“The holidays are a great time for the Austin community to come together and add to their families. We have so many precious kittens, puppies, cats, and dogs just waiting for their turn to find a family,” said Bilbro. “We hope this is a chance for any family who’s been looking to add a pet to theirs to do so right in the middle of the holiday season. We know Austin is in the upper echelon when it comes to animal welfare. We hope this promo sets us and AAC up for a successful end to 2022 and a fast start going into 2023.”

Both shelters are also seeking fosters and volunteers throughout the holiday season, for Austinites looking to help the shelters without making a long-term commitment.

APA has two locations, one at 1156 W. Cesar Chavez St., and one in Tarrytown (3118 Windsor Rd.). Both locations operate 12-6 pm daily, except Christmas Eve (12-4 pm), Christmas Day (closed), and New Year’s Eve (12-4 pm). The Austin Animal Center is located at 7201 Levander Loop and is open every day from 11 am-7 pm for adoptions. For holiday hours, AAC will be closing at 5 pm on December 23 and will be closed December 24-26.

'Famous' rooftop igloos return to Austin hot spot for the coolest experience this winter

Stay Cool

There aren’t so many winter wonderlands in Austin during the holiday season, but things get colder at higher elevations. The Hotel Van Zandt fourth-floor rooftop may not be high enough to change the weather, but visitors throughout December are invited to hang out in its self-proclaimed "famous" all-weather igloos, snacking on bites from inside and themed cocktails after the sun goes down.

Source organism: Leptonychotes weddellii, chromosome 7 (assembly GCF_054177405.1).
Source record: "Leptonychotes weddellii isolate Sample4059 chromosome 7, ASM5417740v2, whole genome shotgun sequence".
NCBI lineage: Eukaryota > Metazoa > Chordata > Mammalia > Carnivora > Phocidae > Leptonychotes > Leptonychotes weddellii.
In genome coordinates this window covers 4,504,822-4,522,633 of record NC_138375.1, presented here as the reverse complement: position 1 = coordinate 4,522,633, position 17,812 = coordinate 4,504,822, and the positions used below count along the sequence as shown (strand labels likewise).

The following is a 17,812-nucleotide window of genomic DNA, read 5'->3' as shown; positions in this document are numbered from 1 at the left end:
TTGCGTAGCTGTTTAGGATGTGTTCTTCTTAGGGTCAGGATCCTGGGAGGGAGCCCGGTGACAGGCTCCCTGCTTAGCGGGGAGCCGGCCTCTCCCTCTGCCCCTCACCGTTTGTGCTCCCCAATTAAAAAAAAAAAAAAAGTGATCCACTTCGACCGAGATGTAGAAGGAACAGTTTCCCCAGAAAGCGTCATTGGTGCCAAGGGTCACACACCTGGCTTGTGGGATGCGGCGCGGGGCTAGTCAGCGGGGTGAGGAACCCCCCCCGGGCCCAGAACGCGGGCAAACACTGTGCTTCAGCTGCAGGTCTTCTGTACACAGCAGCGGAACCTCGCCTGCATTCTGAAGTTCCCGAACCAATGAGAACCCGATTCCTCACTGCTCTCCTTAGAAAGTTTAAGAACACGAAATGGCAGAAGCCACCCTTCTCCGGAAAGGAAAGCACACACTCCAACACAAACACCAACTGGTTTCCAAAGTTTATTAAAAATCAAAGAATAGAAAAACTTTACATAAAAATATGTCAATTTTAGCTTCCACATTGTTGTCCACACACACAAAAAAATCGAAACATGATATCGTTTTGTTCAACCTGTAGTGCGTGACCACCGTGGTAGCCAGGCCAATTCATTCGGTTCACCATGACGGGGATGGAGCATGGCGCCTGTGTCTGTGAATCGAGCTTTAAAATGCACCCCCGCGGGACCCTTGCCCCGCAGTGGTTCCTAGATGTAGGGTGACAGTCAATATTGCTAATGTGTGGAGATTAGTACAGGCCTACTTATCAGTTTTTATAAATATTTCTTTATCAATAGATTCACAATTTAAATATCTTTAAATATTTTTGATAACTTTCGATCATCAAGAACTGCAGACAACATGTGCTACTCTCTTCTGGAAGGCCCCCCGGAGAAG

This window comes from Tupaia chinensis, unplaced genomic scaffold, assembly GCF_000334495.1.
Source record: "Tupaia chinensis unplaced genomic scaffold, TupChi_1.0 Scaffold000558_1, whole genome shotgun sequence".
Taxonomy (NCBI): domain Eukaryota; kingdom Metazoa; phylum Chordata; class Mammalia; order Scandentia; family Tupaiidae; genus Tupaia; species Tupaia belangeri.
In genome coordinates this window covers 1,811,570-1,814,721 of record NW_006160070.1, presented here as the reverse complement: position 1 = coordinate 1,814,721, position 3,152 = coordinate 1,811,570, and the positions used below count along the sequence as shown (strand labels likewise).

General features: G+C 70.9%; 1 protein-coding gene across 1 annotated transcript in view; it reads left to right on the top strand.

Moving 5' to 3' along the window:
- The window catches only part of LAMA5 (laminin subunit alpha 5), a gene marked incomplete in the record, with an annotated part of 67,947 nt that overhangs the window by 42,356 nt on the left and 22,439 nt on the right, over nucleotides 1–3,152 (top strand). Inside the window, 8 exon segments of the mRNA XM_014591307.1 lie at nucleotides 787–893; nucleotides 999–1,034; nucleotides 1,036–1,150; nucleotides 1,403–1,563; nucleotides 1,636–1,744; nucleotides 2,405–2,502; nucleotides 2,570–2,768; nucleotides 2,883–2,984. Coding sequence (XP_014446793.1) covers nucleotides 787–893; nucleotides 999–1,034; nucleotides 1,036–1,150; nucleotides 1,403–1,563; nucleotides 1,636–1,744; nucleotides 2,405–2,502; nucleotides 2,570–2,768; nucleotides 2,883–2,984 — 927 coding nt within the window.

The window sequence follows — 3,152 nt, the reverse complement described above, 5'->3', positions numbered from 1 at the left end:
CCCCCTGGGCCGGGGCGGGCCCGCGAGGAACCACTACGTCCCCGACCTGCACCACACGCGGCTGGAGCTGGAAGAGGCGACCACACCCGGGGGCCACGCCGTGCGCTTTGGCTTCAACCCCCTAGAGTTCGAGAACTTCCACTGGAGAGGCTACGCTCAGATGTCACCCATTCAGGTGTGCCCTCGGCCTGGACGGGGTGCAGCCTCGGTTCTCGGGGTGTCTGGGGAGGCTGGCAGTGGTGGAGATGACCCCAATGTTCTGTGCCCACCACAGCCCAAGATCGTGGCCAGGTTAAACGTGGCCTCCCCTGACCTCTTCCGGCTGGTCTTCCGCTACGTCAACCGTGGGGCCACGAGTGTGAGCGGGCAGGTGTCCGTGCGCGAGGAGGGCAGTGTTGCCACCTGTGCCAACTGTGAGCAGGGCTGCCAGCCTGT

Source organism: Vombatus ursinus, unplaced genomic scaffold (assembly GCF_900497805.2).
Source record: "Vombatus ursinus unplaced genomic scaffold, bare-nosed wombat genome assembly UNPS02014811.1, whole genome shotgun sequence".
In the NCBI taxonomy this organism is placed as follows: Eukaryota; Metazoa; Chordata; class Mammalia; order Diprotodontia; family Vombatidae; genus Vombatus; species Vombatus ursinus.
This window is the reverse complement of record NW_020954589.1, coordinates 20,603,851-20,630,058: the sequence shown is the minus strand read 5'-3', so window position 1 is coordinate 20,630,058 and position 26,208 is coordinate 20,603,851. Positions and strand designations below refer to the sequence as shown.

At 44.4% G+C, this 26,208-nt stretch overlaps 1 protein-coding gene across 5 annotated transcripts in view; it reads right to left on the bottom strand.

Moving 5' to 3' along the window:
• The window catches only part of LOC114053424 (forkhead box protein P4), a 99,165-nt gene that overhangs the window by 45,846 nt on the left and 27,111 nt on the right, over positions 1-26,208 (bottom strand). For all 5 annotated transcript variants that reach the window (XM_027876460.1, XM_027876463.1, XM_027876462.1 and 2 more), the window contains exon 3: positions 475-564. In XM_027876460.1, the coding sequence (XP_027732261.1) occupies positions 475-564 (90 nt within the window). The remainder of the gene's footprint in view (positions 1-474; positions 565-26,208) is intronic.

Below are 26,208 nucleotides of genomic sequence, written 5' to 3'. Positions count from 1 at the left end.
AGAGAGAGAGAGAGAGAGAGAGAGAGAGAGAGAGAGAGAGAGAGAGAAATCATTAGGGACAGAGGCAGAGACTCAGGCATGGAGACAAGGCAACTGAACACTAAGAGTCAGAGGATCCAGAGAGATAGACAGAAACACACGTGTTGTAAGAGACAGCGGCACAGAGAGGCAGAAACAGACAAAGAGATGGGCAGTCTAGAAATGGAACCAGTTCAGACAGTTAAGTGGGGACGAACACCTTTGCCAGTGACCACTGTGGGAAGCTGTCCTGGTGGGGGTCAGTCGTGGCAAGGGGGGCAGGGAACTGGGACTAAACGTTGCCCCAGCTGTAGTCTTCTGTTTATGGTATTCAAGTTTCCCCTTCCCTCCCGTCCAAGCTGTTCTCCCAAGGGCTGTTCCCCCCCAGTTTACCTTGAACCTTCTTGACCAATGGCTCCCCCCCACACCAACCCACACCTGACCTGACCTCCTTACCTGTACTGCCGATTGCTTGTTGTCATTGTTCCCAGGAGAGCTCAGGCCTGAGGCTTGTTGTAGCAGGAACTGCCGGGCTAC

Each private, six-seat igloo at the “South Pole” contains a Christmas tree, board and card games, festive records, and other cozy holiday decorations. It’s as private as Austin dining gets without completely breaking the bank, but the poolside mini-village of transparent igloos creates a warm feeling of togetherness. And in case it actually does get cold (a Christmas miracle!), the vinyl globes are heated.

It's not just a fun gimmick — as cute as the igloos are, Geraldine's is a great foodie destination. Visitors can expect (strong) drinks like the “Dandy Andes,” a minty chocolate mix of Grey Goose vodka, crème de cacao, crème de menthe, and matcha tea. “Santa on a Beach” combines tropical flavors with cinnamon, and other drinks include unusual ingredients like Chartreuse whipped cream, pistachio, and chocolate mole bitters.